Thursday, June 19, 2008

Lucia di Lammermoor

San Francisco Opera
Tue Jun 17 2008 8 pm

Lucia: Natalie Dessay
Edgardo: Giuseppe Filianoti
Enrico: Gabriele Viviani
Raimondo: Oren Gradus
Alisa: Cybele-Teresa Gouverneur
Normanno: Matthew O’Neill
Arturo: Andrew Bidlack

Conductor: Jean-Yves Ossonce
Director: Graham Vick
Production Designer: Paul Brown

Lucia is not a favorite opera of mine, but I was looking forward to seeing & hearing Natalie Dessay, who was such a sensation at the Met in this role. She's a small woman, very fit & 100% comfortable on stage. She made her entrance running across the stage, & in this scene she was an innocent, playful & sensual Lucia. She's a great physical actor. In the scene where she is confronted by her brother Enrico, she starts off defiant & proud, then is gradually broken down, & she communicated all of this through her body as much as her singing.

Dessay doesn't have a huge voice, but it sounds very easy & natural. She never made it sound like she had to strain to hit those high notes & or do those vocal acrobatics in the mad scene. In fact, she gave the impression that she could go on like that indefinitely. She was very effective in the cadenza, when she let her voice gently float fragments of melodies that would suddenly trail off. In that moment I truly felt like I had no idea what she was going to do next. It was a convincing sensation of being unmoored from reality.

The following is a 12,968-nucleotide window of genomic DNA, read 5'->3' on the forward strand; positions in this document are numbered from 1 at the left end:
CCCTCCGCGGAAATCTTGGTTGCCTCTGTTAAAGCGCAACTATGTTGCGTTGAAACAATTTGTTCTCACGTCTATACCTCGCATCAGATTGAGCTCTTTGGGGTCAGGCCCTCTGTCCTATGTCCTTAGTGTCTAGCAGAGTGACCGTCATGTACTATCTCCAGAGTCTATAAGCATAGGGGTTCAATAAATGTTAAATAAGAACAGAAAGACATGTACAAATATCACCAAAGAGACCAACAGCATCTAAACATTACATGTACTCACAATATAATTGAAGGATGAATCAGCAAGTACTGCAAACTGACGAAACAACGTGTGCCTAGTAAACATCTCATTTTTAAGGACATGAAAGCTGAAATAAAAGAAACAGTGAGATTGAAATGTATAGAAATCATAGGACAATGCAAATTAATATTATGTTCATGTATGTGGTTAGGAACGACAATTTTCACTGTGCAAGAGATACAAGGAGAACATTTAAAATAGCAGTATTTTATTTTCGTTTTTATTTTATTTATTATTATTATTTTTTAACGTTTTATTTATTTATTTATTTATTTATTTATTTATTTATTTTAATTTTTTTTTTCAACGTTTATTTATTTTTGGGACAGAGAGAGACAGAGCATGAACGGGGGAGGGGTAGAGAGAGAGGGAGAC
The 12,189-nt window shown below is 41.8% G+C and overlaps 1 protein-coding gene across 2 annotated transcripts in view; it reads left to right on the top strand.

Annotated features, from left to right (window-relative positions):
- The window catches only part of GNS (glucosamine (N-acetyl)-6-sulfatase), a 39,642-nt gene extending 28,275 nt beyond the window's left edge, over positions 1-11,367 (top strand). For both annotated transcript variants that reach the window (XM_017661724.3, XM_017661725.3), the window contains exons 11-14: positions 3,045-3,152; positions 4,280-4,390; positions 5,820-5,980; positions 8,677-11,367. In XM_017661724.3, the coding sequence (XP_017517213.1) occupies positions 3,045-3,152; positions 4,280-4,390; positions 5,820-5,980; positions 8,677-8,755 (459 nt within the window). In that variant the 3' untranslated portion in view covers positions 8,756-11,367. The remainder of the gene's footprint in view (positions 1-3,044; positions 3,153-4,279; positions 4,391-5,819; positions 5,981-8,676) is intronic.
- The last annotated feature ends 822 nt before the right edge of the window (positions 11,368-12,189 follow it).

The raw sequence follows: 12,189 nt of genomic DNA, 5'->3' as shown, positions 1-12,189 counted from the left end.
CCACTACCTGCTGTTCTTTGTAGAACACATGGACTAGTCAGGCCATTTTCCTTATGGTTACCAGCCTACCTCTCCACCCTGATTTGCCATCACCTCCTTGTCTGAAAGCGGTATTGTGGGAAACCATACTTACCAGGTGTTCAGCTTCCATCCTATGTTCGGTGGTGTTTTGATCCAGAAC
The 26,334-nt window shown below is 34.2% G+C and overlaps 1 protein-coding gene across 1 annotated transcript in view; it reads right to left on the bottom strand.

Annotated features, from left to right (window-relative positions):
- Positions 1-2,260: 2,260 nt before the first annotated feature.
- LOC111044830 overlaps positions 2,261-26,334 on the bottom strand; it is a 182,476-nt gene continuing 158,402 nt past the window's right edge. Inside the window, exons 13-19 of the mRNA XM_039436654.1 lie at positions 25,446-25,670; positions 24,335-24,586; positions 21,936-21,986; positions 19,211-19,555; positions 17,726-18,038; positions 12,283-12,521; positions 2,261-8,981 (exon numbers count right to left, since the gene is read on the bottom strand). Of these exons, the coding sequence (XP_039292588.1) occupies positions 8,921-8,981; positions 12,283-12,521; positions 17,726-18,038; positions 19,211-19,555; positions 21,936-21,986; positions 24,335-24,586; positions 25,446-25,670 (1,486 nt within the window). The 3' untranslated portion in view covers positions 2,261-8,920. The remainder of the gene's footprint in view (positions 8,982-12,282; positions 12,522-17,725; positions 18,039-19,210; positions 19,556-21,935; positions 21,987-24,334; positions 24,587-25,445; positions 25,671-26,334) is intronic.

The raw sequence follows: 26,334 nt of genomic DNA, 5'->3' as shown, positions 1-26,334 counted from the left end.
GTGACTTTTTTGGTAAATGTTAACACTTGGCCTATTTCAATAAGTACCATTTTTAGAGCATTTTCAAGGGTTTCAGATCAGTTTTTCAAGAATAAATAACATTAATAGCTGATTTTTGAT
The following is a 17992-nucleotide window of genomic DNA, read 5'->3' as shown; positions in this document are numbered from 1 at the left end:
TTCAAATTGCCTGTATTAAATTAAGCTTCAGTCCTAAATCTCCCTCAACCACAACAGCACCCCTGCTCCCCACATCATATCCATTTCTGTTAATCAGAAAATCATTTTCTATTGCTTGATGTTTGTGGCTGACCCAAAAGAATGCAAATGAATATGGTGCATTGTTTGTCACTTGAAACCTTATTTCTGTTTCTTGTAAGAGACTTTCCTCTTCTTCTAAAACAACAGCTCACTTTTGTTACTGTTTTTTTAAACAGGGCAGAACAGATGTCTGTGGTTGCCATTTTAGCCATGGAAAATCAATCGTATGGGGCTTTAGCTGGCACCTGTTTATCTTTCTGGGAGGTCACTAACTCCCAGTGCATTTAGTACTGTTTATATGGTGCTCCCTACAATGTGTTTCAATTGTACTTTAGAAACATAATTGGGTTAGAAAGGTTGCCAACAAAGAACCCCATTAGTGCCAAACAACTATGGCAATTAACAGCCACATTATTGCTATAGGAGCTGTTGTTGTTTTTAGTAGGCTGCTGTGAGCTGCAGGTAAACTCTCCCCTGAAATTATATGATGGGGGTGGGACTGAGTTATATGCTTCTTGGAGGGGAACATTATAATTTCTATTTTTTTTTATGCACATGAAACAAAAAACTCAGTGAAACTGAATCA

In the mad scene we got the novelty of a glass harmonica in the pit instead of the usual flute. That ethereal, disembodied sound moved the scene in the direction of the eerie. Dessay added her own disturbing element by interpolating a scream & later by laughing to herself as she ended her aria.

I also enjoyed the performance of the tenor Giuseppe Filianoti, a very different kind of singer from Dessay. His sound is a bit raw, & he often sounds like his voice is on the edge of breaking. I found this very exciting, especially in the Act II finale when he denounces Lucia. The anguish was palpable. I thought he was consistently vocally dramatic.

The opera orchestra sounded great, & there were a lot of details & clarity of texture. My biggest reservation about the performance was the lack of big climaxes in general. This is a pot-boiler of an opera, with one show-stopping aria or chorus after another, but I never felt like these big numbers really caught fire. Not enough build-up or something.

The staging just barely told the story & seemed disjointed to me. The costumes all looked very Scottish, what with all the tartans, so the national setting does come through. Most of the action takes place within a frame, on a stage floor dressed like a heath. It was not always clear whether scenes were supposed to be inside or outside. During the confrontation between Lucia & Enrico, a gap in the wall moved slowly from right to left. But why? It was just distracting. At the start of the mad scene, walls split apart to reveal Lucia standing in a bed of red flowers. It looks like an interesting start, but then the imagery never goes anywhere from there. I often expected the staging to go Euro-trash on us, but instead nothing much happens. Perhaps it's better this way.

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